Tammy – But most of us take poor drugs or poor medicine, don’t we? We need to take the right medicine. And in your case, it’s been such a transformation. And for some people who are working as hard as they can and listening to this and saying, but I am doing all those things and I’m still not making progress. Well, diet is the platform, and it’s like the concrete slab of the house. Once you get your diet right, eat low-fat whole foods, no oils, and plant a based diet. And then if that only gets you so far, then at least you’ve got your concrete slab that shouldn’t change. And then from there, you can do other aspects of the building of that house. For some people, it is enough to get you to the point that you have gotten to the moment. And then you have only other tools available to you should you need to engage with those as I did a lot of other people do. For me, the other big tool is exercise. And that for me, I got a yield that weapon as much as I can for my body in my situation, so what you said was beautiful. And to be able to utilize the nutrition to reduce inflammation, to keep us healthy, and to therefore require fewer interventions. Whether it be supplemented or medications to keep those at the minimum as a result of just eating, which we all have to do is a blessing. Give us some of the TJ tips as we’ll call them for people who might be looking at the program at the moment or who are doing it. And I want you to emphasize the points that are non-negotiable that you think you’ve got to do this.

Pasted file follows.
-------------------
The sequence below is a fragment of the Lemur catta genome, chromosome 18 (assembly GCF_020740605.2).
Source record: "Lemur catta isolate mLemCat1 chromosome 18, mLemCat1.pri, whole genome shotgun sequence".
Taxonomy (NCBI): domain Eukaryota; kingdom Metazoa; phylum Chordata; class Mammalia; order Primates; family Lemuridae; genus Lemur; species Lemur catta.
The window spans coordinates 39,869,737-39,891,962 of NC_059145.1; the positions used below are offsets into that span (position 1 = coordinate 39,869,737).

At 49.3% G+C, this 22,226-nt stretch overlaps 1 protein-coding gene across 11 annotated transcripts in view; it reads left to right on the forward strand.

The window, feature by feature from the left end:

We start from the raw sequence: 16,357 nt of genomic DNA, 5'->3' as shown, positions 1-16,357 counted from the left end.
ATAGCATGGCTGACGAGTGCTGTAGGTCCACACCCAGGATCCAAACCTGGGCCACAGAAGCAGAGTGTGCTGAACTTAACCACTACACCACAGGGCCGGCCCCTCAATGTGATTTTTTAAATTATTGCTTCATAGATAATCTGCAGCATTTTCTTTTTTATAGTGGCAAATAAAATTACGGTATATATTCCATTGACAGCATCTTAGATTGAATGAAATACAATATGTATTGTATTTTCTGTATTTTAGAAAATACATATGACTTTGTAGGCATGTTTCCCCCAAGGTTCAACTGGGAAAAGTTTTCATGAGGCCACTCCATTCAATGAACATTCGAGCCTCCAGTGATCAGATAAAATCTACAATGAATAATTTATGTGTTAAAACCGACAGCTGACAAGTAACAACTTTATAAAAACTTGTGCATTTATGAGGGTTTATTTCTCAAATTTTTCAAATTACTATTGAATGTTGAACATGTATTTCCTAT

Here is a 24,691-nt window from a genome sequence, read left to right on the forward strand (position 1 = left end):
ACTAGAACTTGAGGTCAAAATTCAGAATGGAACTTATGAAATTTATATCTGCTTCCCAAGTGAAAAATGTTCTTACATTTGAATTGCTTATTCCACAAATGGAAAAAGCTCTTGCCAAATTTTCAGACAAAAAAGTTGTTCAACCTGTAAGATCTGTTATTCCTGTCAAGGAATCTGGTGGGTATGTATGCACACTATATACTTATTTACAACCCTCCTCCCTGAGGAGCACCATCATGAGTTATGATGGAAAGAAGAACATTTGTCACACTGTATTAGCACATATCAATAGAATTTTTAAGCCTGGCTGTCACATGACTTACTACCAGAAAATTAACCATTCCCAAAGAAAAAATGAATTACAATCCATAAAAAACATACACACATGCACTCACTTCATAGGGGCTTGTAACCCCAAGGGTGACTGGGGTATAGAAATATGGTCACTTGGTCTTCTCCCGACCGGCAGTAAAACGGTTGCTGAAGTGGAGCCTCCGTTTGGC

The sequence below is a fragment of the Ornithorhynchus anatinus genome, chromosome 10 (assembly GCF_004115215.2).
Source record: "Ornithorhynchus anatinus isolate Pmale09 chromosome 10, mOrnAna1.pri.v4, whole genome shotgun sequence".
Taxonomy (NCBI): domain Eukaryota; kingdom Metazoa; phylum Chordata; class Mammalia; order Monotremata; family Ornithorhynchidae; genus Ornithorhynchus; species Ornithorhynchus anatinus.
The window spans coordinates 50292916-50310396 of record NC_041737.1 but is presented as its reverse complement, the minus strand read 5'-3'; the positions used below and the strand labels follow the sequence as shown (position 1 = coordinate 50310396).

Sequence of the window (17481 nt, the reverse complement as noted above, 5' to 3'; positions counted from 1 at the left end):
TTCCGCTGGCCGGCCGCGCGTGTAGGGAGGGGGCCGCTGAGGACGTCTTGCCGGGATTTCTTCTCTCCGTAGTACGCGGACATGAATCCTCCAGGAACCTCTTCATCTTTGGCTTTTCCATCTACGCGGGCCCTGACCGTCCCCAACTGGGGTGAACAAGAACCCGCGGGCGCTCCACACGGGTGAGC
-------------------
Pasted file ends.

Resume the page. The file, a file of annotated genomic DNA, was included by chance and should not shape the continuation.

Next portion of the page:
Tammy – For me, I do want to touch base on exercise because that was the last thing to come to me. For me, dairy is out of the question. I cannot eat any dairy but I can tolerate a few of the other two which are gluten and sugar but I just try not to do so. But for me, dairy is one hundred percent off the table. And what my tips are, I kind of eat the same stuff. And I find the stuff I really like. For example, I really like a bean burrito made with all the right ingredients with the ones that I can eat gluten-free, and dairy-free. And that is a staple lunch for me every day when I take a break from my clients. I love not having to think about it too much. Prior to this, my husband, he is a food writer and he’s a really great cook. And so he was making all these unbelievable meals. And then we had to kind of like a screeching halt to some degree. And he’s been such a trooper about adjusting. And it’s amazing what you can do to adjust food. For example, you like your potato mashed, you don’t have to have all that butter and all those other things. So he’s been just a whiz in the kitchen about that for me. And we have an international food group and we met last night, and it was Indian food. So everybody labeled it gluten-free, dairy-free because there were some vegans there and it was just lovely. And you just have to be diligent about looking at labels, tracking how you feel to some degree after you eat something, and letting yourself have the good stuff that you really like as often as you want. As I say, the bean burrito sounds so simple, but I love it. It gives me protein and it makes me feel good. My other tips would be I didn’t know it, but I got very low and B-12 and D because I was mostly plant-based. And one of the things you can become deficient in is those two things. And luckily I have a great doctor, a great GP who caught this thing. I told her I was so fatigued and I think that was from the drop of my B-12. But now I’m fine and I’m taking those supplements and just being open to talking about what’s going on and not ignoring it, being really on top of it. Like, if I wake up and my hands really hurt, then I sort of review what I ate or what I did. Did I use my hands too much? And that sort of segue a little to the exercise.